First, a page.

From the above it is apparent that the polyethylene in conjunction with the copolymer of styrene and butadiene produced excellent wax compositions.

Another adaptation of the invention is to employ in conjunction with the copolymer from 0.1 to 0.5% maleic anhydride. This anhydride imparts improved wetting properties to the copolymer.

What is claimed is:

l. A wax composition which comprises at least 75% by volume of a hydrocarbon wax of a melting point of about 122 F. to about 180 F. and a suicient quantity of a copolymer oil consisting essentially of about to 25% styrene and about 75% to 85% butadiene to impart improved adhesive and tackiness properties thereto; said copolymer having an intrinsic viscosity of about .08 to about .30.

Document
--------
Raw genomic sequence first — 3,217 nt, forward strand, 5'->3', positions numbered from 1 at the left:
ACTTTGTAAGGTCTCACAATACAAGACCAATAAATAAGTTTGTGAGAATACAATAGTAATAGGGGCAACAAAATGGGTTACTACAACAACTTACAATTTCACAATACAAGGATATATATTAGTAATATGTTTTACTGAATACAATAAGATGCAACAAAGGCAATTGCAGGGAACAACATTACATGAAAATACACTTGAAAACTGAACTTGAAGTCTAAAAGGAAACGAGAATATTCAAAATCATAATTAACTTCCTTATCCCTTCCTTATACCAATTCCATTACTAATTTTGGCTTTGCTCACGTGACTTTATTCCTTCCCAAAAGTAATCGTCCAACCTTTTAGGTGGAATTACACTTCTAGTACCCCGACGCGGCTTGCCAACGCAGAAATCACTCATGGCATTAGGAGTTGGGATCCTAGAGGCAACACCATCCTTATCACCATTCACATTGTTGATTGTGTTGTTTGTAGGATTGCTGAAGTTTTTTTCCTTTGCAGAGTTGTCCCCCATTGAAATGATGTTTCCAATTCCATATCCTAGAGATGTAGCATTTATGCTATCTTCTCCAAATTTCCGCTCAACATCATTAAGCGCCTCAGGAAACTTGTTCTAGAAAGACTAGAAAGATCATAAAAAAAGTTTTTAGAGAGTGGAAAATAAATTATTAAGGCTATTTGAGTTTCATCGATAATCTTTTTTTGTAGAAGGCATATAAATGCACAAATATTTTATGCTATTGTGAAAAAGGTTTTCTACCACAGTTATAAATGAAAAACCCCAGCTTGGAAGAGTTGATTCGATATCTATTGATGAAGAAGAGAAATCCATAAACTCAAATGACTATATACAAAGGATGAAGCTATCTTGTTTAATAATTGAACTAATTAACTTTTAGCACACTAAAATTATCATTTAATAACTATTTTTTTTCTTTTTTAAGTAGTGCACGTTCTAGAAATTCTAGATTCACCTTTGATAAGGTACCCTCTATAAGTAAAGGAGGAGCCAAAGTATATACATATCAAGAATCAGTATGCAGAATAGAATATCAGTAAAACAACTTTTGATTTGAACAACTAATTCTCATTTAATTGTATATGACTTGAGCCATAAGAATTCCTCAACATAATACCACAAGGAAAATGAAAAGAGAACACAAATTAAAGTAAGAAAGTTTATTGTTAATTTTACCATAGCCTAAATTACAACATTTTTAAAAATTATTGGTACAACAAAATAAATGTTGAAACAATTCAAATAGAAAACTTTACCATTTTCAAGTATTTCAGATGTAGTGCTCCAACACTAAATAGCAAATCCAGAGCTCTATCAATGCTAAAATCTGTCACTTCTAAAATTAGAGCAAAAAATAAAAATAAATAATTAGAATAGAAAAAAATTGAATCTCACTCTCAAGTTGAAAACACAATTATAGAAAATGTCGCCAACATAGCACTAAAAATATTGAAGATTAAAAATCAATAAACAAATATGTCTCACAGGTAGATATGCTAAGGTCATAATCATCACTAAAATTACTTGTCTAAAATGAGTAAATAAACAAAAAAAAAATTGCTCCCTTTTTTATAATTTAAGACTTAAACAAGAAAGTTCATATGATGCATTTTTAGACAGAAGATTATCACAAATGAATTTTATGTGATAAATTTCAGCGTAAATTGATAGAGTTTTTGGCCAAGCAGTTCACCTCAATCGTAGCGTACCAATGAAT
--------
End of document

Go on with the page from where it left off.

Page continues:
2. Composition according to claim 1 in which the wax is a paraliin wax.

3'. Composition according to claim 1' which the waxv is a microcrystalline wax.

4. Composition according to claim 1 in which the wax has an oil content of below about 0.5

5. Composition according to claim 1 in which the wax has a melting point between about 122 to 180 F.

6. Composition according to claim 1 which further contains about 1 to 10% by volume based on total composition of polyethylene having a molecular weight between about 7,000 to 25,000.

7. Composition according to claim 1 in which the copolymer oil has been modified with a sulcient amount of maleic anhydride to improve its wetting properties.

8. Composition according to claim 1 which contains about 1 to 25% of the copolymer oil.